A lawsuit filed shortly after the coronavirus pandemic brought Major League Baseball’s upcoming season (and all other sports) to a sudden halt fizzled out this week, as a judge dismissed StubHub and Ticketmaster from the lawsuit, with MLB expected to see similar results on its dismissal requests soon. U.S. District Court Judge Dale Fischer made the ruling, which all but shuts down the consumer litigation over postponed games.
Part of the reason for the anticlimactic ending was the fact that MLB’s season finally got underway and teams offered refunds for any games that had been originally scheduled prior to the pandemic due to attendance restrictions put in place by various cities and the league itself. The lawsuit had been largely built on the fact that games were initially treated as postponed rather than cancelled, which consumers argued was an illegal attempt to hang on to their money despite the dim prospects of the games ever being played in front of fans.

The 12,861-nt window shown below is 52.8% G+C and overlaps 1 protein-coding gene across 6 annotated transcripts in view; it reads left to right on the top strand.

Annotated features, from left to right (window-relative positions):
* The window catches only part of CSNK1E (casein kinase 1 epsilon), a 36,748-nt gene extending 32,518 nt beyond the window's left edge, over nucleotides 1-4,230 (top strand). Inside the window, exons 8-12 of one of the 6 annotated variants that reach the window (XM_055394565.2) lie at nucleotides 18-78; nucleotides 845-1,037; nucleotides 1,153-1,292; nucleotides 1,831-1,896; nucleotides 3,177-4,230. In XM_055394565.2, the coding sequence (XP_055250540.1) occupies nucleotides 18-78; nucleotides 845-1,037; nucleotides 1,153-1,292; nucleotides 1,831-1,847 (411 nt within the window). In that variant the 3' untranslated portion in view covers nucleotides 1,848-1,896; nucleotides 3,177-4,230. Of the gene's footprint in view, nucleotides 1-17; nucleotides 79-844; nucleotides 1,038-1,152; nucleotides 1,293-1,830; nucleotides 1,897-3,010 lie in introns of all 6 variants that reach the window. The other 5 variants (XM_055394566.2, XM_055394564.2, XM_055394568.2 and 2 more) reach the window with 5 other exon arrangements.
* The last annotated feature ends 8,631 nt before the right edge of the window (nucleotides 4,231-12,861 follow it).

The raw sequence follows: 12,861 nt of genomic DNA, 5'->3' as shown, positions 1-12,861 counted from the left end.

“They have already received the refunds they seek,” MLB said in its request to have itself dismissed from the lawsuit as their ticketing partners already have.
Most notably for future ticket holders similarly situated, Fischer upheld the wording of Ticketmaster and StubHub contracts that require consumers to agree to arbitration rather than the courts in disputes. Another central claim – that the ticket companies conspired with the league to postpone rather than cancel games so as to avoid granting refunds — was not supported by concrete evidence according to the judge.
“Most of the allegations stated [for that claim] are vague and follow the insufficient ‘everyone did everything’ type allegations,” Fischer wrote.
Ticket hopes for the rest of MLB’s truncated 2020 season got a shot in the arm with this week’s announcement that the league would take a bubble format for its postseason. Games will be played in California and Texas, which means that there are hopes for at least some fans in the stands for the fall classic.